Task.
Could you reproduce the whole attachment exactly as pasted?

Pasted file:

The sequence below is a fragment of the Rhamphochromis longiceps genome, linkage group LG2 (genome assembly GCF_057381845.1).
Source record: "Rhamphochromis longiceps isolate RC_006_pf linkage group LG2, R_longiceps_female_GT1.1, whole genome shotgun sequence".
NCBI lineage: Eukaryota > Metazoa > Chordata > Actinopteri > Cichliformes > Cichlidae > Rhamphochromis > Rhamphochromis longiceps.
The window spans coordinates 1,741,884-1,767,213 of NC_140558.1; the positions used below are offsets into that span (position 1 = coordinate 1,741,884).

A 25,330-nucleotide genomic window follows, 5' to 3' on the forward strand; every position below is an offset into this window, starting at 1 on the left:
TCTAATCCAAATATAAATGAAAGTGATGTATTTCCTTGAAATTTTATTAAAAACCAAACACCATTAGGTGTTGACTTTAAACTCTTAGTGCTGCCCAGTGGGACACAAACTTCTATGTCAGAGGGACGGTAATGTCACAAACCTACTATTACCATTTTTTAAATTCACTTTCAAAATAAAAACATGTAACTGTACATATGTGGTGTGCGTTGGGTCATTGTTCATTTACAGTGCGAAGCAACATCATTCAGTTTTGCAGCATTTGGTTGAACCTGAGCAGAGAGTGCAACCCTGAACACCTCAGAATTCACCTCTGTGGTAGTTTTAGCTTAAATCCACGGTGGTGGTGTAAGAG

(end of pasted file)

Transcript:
The sequence below is a fragment of the Rhamphochromis longiceps genome, linkage group LG2 (genome assembly GCF_057381845.1).
Source record: "Rhamphochromis longiceps isolate RC_006_pf linkage group LG2, R_longiceps_female_GT1.1, whole genome shotgun sequence".
NCBI lineage: Eukaryota > Metazoa > Chordata > Actinopteri > Cichliformes > Cichlidae > Rhamphochromis > Rhamphochromis longiceps.
The window spans coordinates 1,741,884-1,767,213 of NC_140558.1; the positions used below are offsets into that span (position 1 = coordinate 1,741,884).

A 25,330-nucleotide genomic window follows, 5' to 3' on the forward strand; every position below is an offset into this window, starting at 1 on the left:
TCTAATCCAAATATAAATGAAAGTGATGTATTTCCTTGAAATTTTATTAAAAACCAAACACCATTAGGTGTTGACTTTAAACTCTTAGTGCTGCCCAGTGGGACACAAACTTCTATGTCAGAGGGACGGTAATGTCACAAACCTACTATTACCATTTTTTAAATTCACTTTCAAAATAAAAACATGTAACTGTACATATGTGGTGTGCGTTGGGTCATTGTTCATTTACAGTGCGAAGCAACATCATTCAGTTTTGCAGCATTTGGTTGAACCTGAGCAGAGAGTGCAACCCTGAACACCTCAGAATTCACCTCTGTGGTAGTTTTAGCTTAAATCCACGGTGGTGGTGTAAGAG